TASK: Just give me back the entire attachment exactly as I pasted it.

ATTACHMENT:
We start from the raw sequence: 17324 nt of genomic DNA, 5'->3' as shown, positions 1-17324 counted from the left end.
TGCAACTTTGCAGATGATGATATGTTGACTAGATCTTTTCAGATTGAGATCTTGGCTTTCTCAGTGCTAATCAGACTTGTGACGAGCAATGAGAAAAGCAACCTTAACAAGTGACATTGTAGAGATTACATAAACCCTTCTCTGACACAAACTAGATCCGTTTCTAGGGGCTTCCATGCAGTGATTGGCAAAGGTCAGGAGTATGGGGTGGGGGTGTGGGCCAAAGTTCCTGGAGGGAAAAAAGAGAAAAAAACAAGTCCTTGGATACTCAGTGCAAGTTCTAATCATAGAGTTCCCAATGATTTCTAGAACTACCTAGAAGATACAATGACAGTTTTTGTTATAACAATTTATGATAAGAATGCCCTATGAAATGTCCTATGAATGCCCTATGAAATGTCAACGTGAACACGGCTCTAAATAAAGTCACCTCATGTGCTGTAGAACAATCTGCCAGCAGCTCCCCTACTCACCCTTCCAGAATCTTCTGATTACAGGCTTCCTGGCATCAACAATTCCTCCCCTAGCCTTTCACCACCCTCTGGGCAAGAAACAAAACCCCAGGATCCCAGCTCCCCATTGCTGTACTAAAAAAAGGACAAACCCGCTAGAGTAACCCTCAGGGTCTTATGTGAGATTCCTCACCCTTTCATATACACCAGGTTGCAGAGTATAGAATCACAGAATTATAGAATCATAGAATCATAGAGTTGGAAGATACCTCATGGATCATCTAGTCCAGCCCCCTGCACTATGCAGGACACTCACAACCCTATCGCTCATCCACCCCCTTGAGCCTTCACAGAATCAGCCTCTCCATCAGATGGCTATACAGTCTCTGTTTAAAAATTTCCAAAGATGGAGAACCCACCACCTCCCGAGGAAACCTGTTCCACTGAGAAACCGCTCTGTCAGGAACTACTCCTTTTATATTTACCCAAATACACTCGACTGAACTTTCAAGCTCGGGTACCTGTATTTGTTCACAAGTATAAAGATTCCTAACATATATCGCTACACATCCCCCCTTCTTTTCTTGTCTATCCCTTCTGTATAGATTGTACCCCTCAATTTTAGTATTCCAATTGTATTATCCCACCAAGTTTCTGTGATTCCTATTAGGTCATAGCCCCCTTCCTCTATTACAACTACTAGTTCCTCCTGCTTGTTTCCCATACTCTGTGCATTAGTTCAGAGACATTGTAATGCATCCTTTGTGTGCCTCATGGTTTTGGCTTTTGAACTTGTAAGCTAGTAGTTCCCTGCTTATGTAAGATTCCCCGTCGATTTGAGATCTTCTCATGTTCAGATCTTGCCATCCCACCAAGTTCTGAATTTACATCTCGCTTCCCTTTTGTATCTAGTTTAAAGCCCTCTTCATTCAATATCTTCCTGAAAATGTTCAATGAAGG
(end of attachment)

We start from the raw sequence: 17324 nt of genomic DNA, 5'->3' as shown, positions 1-17324 counted from the left end.
TGCAACTTTGCAGATGATGATATGTTGACTAGATCTTTTCAGATTGAGATCTTGGCTTTCTCAGTGCTAATCAGACTTGTGACGAGCAATGAGAAAAGCAACCTTAACAAGTGACATTGTAGAGATTACATAAACCCTTCTCTGACACAAACTAGATCCGTTTCTAGGGGCTTCCATGCAGTGATTGGCAAAGGTCAGGAGTATGGGGTGGGGGTGTGGGCCAAAGTTCCTGGAGGGAAAAAAGAGAAAAAAACAAGTCCTTGGATACTCAGTGCAAGTTCTAATCATAGAGTTCCCAATGATTTCTAGAACTACCTAGAAGATACAATGACAGTTTTTGTTATAACAATTTATGATAAGAATGCCCTATGAAATGTCCTATGAATGCCCTATGAAATGTCAACGTGAACACGGCTCTAAATAAAGTCACCTCATGTGCTGTAGAACAATCTGCCAGCAGCTCCCCTACTCACCCTTCCAGAATCTTCTGATTACAGGCTTCCTGGCATCAACAATTCCTCCCCTAGCCTTTCACCACCCTCTGGGCAAGAAACAAAACCCCAGGATCCCAGCTCCCCATTGCTGTACTAAAAAAAGGACAAACCCGCTAGAGTAACCCTCAGGGTCTTATGTGAGATTCCTCACCCTTTCATATACACCAGGTTGCAGAGTATAGAATCACAGAATTATAGAATCATAGAATCATAGAGTTGGAAGATACCTCATGGATCATCTAGTCCAGCCCCCTGCACTATGCAGGACACTCACAACCCTATCGCTCATCCACCCCCTTGAGCCTTCACAGAATCAGCCTCTCCATCAGATGGCTATACAGTCTCTGTTTAAAAATTTCCAAAGATGGAGAACCCACCACCTCCCGAGGAAACCTGTTCCACTGAGAAACCGCTCTGTCAGGAACTACTCCTTTTATATTTACCCAAATACACTCGACTGAACTTTCAAGCTCGGGTACCTGTATTTGTTCACAAGTATAAAGATTCCTAACATATATCGCTACACATCCCCCCTTCTTTTCTTGTCTATCCCTTCTGTATAGATTGTACCCCTCAATTTTAGTATTCCAATTGTATTATCCCACCAAGTTTCTGTGATTCCTATTAGGTCATAGCCCCCTTCCTCTATTACAACTACTAGTTCCTCCTGCTTGTTTCCCATACTCTGTGCATTAGTTCAGAGACATTGTAATGCATCCTTTGTGTGCCTCATGGTTTTGGCTTTTGAACTTGTAAGCTAGTAGTTCCCTGCTTATGTAAGATTCCCCGTCGATTTGAGATCTTCTCATGTTCAGATCTTGCCATCCCACCAAGTTCTGAATTTACATCTCGCTTCCCTTTTGTATCTAGTTTAAAGCCCTCTTCATTCAATATCTTCCTGAAAATGTTCAATGAAGG